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J Mol Cell Cardiol. 2010 May;48(5):893-8. doi: 10.1016/j.yjmcc.2009.10.003. Epub 2009 Oct 14.

Investigations into tropomyosin function using mouse models.

Author information

1
Department of Molecular Genetics, Biochemistry & Microbiology, University of Cincinnati Medical Center, Cincinnati, OH 45267-0524, USA.

Abstract

Tropomyosin plays a key role in controlling calcium regulated sarcomeric contraction through its interactions with actin and the troponin complex. The focus of this review is on striated muscle tropomyosin isoforms and the in vivo approach we have taken to define the functional differences among these isoforms in regulating cardiac physiology. In addition, we address specific regions within tropomyosin that differ among the isoforms to impart differences in the physiological performance of muscle and the sarcomere itself. There is a high degree of amino acid identity among the three striated muscle alpha-, beta-, and gamma-tropomyosin isoforms; this identity ranges from 86% to 91%. We employ transgenic mouse model systems that express the different tropomyosin isoforms or chimeric tropomyosin molecules specifically in the myocardium. Results show that the three isoforms differentially regulate the rates of cardiac contraction and relaxation, along with conferring differences in myofilament calcium sensitivity and sarcomere tension development. We also found the putative troponin T binding regions of tropomyosin (amino acids 175-190 and 258-284) appear to a play significant role in imparting these physiological differences that are observed during cardiac and sarcomeric contraction/relaxation. In addition, we have successfully used chimeric tropomyosin molecules to rescue cardiomyopathic diseased mice by normalizing sarcomeric performance. These studies illustrate not only the importance of tropomyosin structure and function for understanding muscle physiology, but also demonstrate how this information can potentially be used for gene therapy.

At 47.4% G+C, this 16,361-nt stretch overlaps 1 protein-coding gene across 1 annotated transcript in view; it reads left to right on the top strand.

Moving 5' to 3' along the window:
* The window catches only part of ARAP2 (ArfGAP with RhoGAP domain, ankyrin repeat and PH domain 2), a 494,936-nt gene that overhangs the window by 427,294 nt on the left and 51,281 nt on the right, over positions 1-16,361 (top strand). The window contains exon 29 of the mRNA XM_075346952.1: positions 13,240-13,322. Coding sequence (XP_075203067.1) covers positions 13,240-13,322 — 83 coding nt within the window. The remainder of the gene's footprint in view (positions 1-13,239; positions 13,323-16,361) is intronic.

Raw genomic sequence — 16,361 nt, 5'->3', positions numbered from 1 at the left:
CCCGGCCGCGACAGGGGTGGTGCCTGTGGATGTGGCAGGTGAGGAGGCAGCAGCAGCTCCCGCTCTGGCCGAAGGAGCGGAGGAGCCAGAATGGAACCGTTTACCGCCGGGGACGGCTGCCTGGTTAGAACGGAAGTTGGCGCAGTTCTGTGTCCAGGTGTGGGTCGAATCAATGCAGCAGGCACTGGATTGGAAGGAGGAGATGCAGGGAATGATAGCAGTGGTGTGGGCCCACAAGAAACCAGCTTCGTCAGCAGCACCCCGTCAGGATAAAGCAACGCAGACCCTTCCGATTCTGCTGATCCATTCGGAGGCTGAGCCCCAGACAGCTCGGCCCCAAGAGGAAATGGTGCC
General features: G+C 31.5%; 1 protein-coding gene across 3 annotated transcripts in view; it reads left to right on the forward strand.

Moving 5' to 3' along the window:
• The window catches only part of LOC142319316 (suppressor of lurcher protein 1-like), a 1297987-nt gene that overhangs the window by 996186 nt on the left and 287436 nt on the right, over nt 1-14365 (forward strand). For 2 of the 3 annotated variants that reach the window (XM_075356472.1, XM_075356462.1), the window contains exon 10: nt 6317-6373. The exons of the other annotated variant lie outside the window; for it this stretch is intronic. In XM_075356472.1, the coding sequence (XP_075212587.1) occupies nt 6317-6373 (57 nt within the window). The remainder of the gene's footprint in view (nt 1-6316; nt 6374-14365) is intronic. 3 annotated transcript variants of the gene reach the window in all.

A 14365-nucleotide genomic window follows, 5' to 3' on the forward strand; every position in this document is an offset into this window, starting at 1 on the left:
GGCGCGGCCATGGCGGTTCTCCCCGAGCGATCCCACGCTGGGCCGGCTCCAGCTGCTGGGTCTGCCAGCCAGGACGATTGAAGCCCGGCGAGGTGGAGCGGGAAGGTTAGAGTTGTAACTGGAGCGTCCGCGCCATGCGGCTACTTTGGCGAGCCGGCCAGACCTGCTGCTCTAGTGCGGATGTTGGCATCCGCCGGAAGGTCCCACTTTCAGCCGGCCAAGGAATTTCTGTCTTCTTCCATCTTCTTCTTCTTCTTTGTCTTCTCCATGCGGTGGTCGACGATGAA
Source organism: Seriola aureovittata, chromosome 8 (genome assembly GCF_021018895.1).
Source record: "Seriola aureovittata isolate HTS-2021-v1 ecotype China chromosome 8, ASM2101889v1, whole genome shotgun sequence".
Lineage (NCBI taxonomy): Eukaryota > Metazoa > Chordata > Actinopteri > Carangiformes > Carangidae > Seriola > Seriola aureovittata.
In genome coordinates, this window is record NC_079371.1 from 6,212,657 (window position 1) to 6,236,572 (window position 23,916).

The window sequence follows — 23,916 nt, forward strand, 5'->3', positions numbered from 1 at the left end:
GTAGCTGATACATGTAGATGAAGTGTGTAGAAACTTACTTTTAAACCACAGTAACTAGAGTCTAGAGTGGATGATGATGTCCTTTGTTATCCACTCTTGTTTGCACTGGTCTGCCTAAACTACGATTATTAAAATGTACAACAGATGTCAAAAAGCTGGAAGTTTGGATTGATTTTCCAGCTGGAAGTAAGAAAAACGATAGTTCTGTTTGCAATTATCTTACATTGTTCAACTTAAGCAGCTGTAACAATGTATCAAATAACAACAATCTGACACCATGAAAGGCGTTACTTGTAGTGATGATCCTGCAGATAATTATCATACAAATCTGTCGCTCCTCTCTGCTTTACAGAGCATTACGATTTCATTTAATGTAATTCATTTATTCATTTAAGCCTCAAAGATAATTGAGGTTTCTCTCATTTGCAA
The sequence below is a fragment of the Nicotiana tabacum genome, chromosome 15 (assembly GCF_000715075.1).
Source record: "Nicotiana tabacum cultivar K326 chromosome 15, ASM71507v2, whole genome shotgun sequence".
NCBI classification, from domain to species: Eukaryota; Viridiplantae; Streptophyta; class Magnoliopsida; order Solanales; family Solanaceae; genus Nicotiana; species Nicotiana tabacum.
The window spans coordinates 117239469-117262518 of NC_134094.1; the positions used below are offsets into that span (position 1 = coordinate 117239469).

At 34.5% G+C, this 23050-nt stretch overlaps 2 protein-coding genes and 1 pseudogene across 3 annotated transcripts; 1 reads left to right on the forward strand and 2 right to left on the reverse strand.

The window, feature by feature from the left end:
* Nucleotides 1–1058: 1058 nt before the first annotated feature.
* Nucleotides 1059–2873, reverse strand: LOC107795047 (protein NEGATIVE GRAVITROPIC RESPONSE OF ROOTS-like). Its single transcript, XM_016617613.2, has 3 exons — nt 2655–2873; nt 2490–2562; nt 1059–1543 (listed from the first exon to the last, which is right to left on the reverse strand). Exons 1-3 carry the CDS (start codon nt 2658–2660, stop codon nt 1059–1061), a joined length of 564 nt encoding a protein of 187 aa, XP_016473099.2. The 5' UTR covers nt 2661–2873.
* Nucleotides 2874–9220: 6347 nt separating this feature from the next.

PMID:
19835881
PMCID:
PMC2871382
DOI:
10.1016/j.yjmcc.2009.10.003
[Indexed for MEDLINE]
Free PMC Article

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